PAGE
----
A bold experiment announced by the nonprofit GiveDirectly builds on growing evidence that simply giving people money can play a major role in mitigating the worst pains of extreme poverty, particularly among those living on $1 a day or less. Conventional wisdom says it’s too impractical, too costly, and unlikely to forge real change. But independent studies, including randomized control trials, indicate that one-off cash transfers can boost food consumption, improve the health of children, and help people and their small businesses establish long-term incomes. Despite concerns from skeptics, recipients don’t appear to buy unhealthy or frivolous items.
Of course, a basic income doesn’t solve all the big problems linked to extreme poverty. They don’t pay for public goods—things like roads, health clinics, or electricity grids—which are essential ingredients for successful market economies, but they do seem to expand people’s options in making their own life choices. GiveDirectly recently promised to go “next level” later this year, targeting more than 6,000 people in dozens of villages around Kenya, where poverty levels remain at over 40 percent. The program will provide participants with a basic income of around $0.75 to $1.10 per person per day for 10 years, and will partner with prominent independent researchers to assess the long-term effects through various metrics.
How much would it cost to provide a basic income to everyone living in extreme poverty? The answer depends on how “basic” is defined.
But how practical is this on a global scale? How much would it cost to provide a basic income to everyone living in extreme poverty? The answer depends on how “basic” is defined. By my estimation, the amount of money required to close the extreme poverty income gap for the entire world is around $70 billion per year. At first, this might sound like a lot, but it only works out to about 0.15 percent of high-income countries’ total annual income. The cost should continue to fall, since the number of extremely poor people has been dropping each year, while advanced economies continue to grow. On a business-as-usual trajectory, the gap falls to around $30 billion by 2030, or roughly 0.05 percent of advanced economies’ income. The year 2030 is pivotal. World leaders recently agreed on that date as the deadline for ending extreme poverty. Large-scale trials like GiveDirectly’s will be crucial to figuring out how to achieve this goal and get the most bang for each buck.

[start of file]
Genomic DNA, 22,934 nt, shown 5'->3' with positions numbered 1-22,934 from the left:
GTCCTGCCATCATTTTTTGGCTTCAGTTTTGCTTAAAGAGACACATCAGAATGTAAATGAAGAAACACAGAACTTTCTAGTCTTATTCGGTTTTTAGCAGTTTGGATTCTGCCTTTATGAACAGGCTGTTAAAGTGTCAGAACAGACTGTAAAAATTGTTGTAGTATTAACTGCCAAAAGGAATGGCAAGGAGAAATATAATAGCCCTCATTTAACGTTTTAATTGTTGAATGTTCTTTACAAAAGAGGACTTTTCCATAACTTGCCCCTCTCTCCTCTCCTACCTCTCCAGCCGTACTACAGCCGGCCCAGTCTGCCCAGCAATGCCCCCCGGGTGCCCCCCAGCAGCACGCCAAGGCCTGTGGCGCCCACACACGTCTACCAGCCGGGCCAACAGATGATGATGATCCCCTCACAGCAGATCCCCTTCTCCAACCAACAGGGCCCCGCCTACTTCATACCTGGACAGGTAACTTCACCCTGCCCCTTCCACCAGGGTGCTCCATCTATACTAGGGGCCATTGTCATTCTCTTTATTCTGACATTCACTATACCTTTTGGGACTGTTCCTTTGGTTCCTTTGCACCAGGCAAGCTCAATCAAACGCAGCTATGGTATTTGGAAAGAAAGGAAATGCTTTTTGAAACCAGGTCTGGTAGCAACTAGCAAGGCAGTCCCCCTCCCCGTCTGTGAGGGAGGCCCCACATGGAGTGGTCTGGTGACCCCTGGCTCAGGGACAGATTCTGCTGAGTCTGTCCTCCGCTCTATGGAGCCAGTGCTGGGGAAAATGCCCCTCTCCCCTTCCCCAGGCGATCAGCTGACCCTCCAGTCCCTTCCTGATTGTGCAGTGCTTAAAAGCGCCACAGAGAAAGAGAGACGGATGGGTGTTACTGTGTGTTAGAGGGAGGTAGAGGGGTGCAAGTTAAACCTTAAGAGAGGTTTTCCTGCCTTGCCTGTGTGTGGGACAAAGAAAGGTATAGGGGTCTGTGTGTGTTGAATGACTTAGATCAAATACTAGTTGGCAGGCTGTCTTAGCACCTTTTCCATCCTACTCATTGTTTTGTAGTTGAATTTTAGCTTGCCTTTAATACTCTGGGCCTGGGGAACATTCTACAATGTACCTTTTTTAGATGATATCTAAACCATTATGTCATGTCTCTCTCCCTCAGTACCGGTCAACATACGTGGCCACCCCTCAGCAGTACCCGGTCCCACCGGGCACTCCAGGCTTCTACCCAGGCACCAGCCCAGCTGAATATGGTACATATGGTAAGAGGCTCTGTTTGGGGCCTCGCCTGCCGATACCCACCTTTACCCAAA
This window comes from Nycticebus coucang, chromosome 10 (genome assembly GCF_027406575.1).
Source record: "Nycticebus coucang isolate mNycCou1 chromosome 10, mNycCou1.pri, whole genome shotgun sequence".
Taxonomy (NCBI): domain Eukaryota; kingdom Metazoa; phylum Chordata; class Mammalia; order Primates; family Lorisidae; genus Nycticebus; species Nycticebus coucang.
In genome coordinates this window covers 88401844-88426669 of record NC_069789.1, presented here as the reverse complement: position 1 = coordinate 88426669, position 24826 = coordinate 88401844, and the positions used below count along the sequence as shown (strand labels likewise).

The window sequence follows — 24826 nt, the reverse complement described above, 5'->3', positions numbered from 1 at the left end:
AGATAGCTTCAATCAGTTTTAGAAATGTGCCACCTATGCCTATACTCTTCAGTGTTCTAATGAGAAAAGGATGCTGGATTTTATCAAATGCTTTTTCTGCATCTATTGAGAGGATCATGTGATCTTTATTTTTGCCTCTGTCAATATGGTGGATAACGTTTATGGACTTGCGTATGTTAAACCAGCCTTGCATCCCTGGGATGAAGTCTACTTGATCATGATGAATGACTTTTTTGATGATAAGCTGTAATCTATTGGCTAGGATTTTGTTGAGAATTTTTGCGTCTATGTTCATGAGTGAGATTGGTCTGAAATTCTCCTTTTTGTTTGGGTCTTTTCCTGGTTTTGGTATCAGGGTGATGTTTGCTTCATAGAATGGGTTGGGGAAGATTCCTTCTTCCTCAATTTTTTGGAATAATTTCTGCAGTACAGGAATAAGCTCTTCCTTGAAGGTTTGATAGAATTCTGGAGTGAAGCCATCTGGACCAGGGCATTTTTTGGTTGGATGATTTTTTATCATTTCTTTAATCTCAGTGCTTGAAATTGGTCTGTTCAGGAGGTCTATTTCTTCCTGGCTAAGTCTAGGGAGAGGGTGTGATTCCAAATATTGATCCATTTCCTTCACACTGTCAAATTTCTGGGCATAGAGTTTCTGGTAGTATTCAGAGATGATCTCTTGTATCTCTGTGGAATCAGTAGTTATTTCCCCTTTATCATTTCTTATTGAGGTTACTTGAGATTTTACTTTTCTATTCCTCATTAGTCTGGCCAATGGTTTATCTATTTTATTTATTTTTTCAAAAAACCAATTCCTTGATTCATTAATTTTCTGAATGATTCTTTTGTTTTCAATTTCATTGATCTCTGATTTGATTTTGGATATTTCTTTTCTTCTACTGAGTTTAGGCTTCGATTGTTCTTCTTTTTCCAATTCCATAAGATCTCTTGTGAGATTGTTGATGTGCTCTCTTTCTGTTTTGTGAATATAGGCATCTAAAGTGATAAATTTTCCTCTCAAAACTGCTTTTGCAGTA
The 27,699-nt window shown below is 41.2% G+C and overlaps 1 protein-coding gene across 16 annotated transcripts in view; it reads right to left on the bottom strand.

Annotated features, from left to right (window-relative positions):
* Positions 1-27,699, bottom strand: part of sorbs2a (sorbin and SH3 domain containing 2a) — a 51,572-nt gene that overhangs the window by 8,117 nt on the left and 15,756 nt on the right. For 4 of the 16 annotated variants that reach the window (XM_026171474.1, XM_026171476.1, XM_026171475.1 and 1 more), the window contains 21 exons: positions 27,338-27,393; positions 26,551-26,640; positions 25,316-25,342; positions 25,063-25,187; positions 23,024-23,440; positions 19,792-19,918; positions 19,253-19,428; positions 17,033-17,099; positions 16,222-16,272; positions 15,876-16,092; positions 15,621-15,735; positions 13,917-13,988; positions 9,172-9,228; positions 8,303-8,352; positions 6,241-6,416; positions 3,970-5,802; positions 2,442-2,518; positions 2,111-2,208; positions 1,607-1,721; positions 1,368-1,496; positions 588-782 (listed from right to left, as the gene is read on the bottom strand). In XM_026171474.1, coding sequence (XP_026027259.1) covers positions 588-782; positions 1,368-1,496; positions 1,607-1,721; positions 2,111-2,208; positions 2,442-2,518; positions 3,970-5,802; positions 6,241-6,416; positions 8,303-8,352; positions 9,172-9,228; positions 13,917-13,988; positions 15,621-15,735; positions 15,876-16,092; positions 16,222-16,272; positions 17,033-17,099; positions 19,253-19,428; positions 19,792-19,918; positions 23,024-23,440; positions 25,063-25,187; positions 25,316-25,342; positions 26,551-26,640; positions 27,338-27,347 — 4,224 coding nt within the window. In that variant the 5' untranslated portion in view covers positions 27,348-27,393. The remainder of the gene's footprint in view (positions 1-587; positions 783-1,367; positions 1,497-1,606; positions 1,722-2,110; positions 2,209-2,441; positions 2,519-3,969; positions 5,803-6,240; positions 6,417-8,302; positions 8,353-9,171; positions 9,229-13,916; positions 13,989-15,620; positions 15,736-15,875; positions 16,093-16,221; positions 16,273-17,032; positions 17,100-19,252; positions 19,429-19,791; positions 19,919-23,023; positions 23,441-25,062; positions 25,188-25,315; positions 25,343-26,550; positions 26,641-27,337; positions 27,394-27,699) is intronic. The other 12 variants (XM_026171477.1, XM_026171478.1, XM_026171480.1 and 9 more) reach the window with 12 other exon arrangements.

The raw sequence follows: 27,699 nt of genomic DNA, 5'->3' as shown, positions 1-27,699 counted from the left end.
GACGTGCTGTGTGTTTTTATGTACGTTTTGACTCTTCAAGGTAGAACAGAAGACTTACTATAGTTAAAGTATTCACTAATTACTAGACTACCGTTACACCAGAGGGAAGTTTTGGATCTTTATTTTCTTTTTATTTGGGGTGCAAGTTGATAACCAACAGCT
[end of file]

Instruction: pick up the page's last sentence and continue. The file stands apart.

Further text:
Who else is trying UBI? Switzerland will vote in June on a proposed “unconditional basic income” of 2,500 francs monthly (around $2,500) per adult, while proposals for city-specific pilot programs await votes in Finland’s and Holland’s legislatures.
Who pays for it? Most practically, governments would simply redirect money currently budgeted for existing social safety nets—on which the U.S. spends around $1 trillion each year—which are theoretically less efficient at helping citizens build wealth.
Won’t people stop working? Maybe, but not for the reason you might think. In the Canadian town of Dauphin, where UBI was tested in the 1970s, the only populations that worked substantially fewer hours were adolescent boys, who stayed enrolled longer in school, and women, who spent more time at home with newborn babies. Experiments conducted in the U.S. between 1968 and 1982 showed similar results.